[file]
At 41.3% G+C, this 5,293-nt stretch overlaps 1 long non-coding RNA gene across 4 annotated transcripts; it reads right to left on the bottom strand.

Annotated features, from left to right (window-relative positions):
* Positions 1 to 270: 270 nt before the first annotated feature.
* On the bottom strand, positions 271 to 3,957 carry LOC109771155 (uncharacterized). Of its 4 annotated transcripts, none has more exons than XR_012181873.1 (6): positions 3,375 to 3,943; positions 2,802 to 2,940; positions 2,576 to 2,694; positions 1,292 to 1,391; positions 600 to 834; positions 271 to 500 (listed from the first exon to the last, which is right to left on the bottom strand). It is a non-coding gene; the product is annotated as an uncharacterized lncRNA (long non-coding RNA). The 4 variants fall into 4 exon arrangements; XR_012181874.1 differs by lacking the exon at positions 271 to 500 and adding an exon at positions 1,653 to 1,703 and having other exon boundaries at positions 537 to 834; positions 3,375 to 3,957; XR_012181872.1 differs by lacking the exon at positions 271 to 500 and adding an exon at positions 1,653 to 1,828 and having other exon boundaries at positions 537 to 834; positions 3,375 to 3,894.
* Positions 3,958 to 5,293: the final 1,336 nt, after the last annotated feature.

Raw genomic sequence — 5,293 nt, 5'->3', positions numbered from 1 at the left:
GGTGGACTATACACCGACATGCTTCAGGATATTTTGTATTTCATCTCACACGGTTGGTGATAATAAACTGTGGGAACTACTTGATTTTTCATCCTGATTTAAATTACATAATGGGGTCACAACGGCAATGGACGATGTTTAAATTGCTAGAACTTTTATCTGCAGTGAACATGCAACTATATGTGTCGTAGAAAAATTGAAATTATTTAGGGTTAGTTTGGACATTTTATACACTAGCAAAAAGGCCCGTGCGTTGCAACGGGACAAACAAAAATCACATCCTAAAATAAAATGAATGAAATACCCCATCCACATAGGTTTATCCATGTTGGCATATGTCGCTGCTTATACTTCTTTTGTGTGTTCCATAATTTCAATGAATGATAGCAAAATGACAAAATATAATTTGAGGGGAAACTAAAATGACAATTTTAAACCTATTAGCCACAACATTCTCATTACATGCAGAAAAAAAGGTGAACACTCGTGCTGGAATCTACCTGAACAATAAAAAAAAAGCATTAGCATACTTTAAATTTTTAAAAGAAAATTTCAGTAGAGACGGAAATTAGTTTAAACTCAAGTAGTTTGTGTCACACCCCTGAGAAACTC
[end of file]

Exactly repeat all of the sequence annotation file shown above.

At 41.3% G+C, this 5,293-nt stretch overlaps 1 long non-coding RNA gene across 4 annotated transcripts; it reads right to left on the bottom strand.

Annotated features, from left to right (window-relative positions):
* Positions 1 to 270: 270 nt before the first annotated feature.
* On the bottom strand, positions 271 to 3,957 carry LOC109771155 (uncharacterized). Of its 4 annotated transcripts, none has more exons than XR_012181873.1 (6): positions 3,375 to 3,943; positions 2,802 to 2,940; positions 2,576 to 2,694; positions 1,292 to 1,391; positions 600 to 834; positions 271 to 500 (listed from the first exon to the last, which is right to left on the bottom strand). It is a non-coding gene; the product is annotated as an uncharacterized lncRNA (long non-coding RNA). The 4 variants fall into 4 exon arrangements; XR_012181874.1 differs by lacking the exon at positions 271 to 500 and adding an exon at positions 1,653 to 1,703 and having other exon boundaries at positions 537 to 834; positions 3,375 to 3,957; XR_012181872.1 differs by lacking the exon at positions 271 to 500 and adding an exon at positions 1,653 to 1,828 and having other exon boundaries at positions 537 to 834; positions 3,375 to 3,894.
* Positions 3,958 to 5,293: the final 1,336 nt, after the last annotated feature.

Raw genomic sequence — 5,293 nt, 5'->3', positions numbered from 1 at the left:
GGTGGACTATACACCGACATGCTTCAGGATATTTTGTATTTCATCTCACACGGTTGGTGATAATAAACTGTGGGAACTACTTGATTTTTCATCCTGATTTAAATTACATAATGGGGTCACAACGGCAATGGACGATGTTTAAATTGCTAGAACTTTTATCTGCAGTGAACATGCAACTATATGTGTCGTAGAAAAATTGAAATTATTTAGGGTTAGTTTGGACATTTTATACACTAGCAAAAAGGCCCGTGCGTTGCAACGGGACAAACAAAAATCACATCCTAAAATAAAATGAATGAAATACCCCATCCACATAGGTTTATCCATGTTGGCATATGTCGCTGCTTATACTTCTTTTGTGTGTTCCATAATTTCAATGAATGATAGCAAAATGACAAAATATAATTTGAGGGGAAACTAAAATGACAATTTTAAACCTATTAGCCACAACATTCTCATTACATGCAGAAAAAAAGGTGAACACTCGTGCTGGAATCTACCTGAACAATAAAAAAAAAGCATTAGCATACTTTAAATTTTTAAAAGAAAATTTCAGTAGAGACGGAAATTAGTTTAAACTCAAGTAGTTTGTGTCACACCCCTGAGAAACTC